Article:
The Dale Carnegie Budget
by Peter Switzer
Add this anti-business sentiment to the negative reaction Wall Street has had to developments in Greece and you don’t have to be Warren Buffett to predict that our stock market will head south today.
The Dow lost 76.44 points or 0.59 per cent to finish at 12,932.09 while the S&P 500 lost 5.86 points or 0.43 per cent to end at 1363.72.
This is two-month low territory for the index and we’re now looking at the buying opportunity I’ve been talking about but I’m holding fire before I dive in. Note the Wall Street sell-off still isn’t like last year’s 300-point disasters, which shows what’s different about 2012 compared to 2011, at least for the moment!
Back to the Budget and let’s look at the plus for stocks — the $3.6 billion for low-income Aussies and small business is expected to be a boost for retailers. Let’s face it, the $820 and $410 basically directed at families with high school and primary school kids will be spent by lots of families, though some could easily use it to save more.
Two small business measures were pretty good. The first is where you can use profits on which tax has been paid to create tax rebates when losses occur. This has merit but you won’t be able to access this one until 2014 because you have to make a loss first in 2012-13, but who wants that? Also you can fully claim all the expenses of equipment, etc. up to $6500 per item in the first year, which will help cash flow.
So, if you bought 10 items under $6000 in any one year, then you could claim $60,000 in one go.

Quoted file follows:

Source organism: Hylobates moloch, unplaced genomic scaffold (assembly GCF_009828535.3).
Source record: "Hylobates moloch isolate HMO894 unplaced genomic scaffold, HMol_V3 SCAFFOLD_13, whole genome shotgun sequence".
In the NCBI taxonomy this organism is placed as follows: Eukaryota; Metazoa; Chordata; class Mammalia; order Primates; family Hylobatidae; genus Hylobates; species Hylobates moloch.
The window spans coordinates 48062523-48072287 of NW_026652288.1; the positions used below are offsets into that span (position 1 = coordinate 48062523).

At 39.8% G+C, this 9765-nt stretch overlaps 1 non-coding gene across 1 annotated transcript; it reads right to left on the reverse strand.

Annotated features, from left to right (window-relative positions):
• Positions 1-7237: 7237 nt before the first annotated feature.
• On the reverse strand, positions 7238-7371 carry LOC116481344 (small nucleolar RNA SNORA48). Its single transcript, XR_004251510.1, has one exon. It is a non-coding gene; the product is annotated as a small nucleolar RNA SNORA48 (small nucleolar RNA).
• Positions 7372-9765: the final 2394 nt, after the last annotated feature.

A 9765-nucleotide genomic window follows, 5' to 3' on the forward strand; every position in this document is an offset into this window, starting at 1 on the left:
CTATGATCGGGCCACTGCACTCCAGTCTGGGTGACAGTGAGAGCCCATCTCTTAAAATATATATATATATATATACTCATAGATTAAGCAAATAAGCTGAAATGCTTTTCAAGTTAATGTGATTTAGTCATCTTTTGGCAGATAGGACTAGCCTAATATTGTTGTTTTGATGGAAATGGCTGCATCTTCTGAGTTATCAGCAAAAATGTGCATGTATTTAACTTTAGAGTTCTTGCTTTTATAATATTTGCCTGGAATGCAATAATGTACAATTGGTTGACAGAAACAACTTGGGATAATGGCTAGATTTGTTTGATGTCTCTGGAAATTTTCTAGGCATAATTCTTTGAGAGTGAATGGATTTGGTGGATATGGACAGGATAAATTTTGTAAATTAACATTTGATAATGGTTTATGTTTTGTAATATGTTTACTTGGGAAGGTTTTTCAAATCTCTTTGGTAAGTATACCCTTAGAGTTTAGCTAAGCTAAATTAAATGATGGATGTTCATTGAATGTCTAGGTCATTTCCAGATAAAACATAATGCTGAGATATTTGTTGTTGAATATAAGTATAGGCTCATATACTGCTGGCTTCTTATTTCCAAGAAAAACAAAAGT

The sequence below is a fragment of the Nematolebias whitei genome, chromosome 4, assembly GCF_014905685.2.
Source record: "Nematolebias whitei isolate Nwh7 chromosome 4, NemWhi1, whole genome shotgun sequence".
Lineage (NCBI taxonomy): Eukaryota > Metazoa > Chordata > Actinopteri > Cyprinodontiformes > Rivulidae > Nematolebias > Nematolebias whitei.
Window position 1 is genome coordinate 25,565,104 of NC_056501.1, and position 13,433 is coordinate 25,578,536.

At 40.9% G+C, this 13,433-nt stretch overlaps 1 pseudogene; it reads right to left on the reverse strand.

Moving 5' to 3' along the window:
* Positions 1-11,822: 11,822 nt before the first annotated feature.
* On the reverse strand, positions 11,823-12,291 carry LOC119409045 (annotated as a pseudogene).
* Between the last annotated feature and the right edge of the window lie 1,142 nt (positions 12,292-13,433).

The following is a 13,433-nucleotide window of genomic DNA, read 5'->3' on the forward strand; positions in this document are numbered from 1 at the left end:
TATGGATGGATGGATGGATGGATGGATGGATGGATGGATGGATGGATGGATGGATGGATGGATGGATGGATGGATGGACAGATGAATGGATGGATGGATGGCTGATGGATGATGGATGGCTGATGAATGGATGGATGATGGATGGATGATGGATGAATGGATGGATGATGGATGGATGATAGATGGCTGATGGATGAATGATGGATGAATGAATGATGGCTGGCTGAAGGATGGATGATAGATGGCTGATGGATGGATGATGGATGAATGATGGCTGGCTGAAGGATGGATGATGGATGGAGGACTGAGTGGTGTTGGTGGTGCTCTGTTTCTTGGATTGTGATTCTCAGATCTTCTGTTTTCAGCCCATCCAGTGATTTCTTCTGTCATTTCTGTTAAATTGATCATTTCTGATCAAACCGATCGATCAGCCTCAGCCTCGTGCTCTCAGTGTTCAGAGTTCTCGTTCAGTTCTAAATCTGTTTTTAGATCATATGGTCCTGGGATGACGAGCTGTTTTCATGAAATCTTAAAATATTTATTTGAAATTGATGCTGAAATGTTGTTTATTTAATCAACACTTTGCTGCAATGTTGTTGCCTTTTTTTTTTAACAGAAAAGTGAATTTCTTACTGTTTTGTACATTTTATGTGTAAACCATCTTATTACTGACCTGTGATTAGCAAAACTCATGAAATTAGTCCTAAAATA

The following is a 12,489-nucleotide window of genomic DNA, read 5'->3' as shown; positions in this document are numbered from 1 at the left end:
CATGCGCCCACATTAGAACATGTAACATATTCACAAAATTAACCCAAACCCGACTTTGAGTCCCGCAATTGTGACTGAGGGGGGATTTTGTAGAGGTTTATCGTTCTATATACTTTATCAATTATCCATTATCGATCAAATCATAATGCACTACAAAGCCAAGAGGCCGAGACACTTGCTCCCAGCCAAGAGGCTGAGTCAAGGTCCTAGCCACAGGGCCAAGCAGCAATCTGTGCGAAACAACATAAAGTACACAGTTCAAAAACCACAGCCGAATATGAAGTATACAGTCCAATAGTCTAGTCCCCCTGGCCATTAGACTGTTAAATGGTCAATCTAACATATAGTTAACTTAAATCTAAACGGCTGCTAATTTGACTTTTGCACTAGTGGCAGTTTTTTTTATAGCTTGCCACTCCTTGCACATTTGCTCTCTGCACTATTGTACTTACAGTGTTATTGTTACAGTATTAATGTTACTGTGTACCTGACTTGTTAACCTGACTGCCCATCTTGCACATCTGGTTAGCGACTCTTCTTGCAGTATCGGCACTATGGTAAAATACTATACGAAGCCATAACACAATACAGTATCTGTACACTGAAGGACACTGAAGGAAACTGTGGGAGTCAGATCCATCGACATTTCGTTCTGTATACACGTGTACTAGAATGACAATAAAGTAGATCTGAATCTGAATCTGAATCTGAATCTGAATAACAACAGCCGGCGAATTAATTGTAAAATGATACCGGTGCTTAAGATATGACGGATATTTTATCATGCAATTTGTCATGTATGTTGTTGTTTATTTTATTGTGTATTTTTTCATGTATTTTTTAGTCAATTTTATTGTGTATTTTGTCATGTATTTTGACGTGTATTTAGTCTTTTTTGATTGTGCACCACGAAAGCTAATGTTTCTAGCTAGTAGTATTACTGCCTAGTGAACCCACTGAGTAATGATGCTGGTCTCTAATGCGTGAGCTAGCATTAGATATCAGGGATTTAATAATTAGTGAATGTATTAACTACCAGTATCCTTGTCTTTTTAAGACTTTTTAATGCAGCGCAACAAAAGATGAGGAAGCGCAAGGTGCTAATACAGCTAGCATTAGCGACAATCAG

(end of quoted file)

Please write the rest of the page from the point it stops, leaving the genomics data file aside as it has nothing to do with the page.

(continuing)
Against this, the promised one per cent company tax cut has been scrapped.
On super, those on $300,000 income will pay 30 per cent tax on any new contribution and if you have investment losses via negative gearing, you will have to add these back to your taxable income! And anyone who is 50 years of age or higher — the $50,000 cap has been taken away for everyone until 1 July 2014, meaning the $25,000 cap applies to all, even if your super balance is under $500,000.
The forecasts, which were wrong last year look more achievable this year with economic growth set at 3.25 per cent instead of four per cent. That said, this budget relies on the Reserve Bank continuing to cut interest rates and we’d need to see 0.5 per cent to one per cent worth of cuts to see growth of 3.25 per cent. You would also need the mining boom, which was worse than expected this year, to really kick in strongly bringing with it the business investment stuck in the so-called “pipeline”.
That said, this Budget does encourage Australians to pocket the income bribes and spend it, which should help consumption but the middle class with mortgages could save the budgetary booty.
And the above could easily be determined by the madness prevailing in Europe and its impact on the global economy, which means this fiscal dream of Julia Gillard and Wayne Swan to turn around their disastrous popularity polls by winning friends and influencing people is on shaky foundations.
But what’s new with these guys?
One final point — the drive for a Budget surplus will be attractive to foreign investors, as it makes us look fiscally responsible and if the RBA does come to the party and Europe eventually settles down, it could be good for stock prices down under! But of course there are a few “ifs and coulds” in that analysis.
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Published on: Wednesday, May 09, 2012blog comments powered by Disqus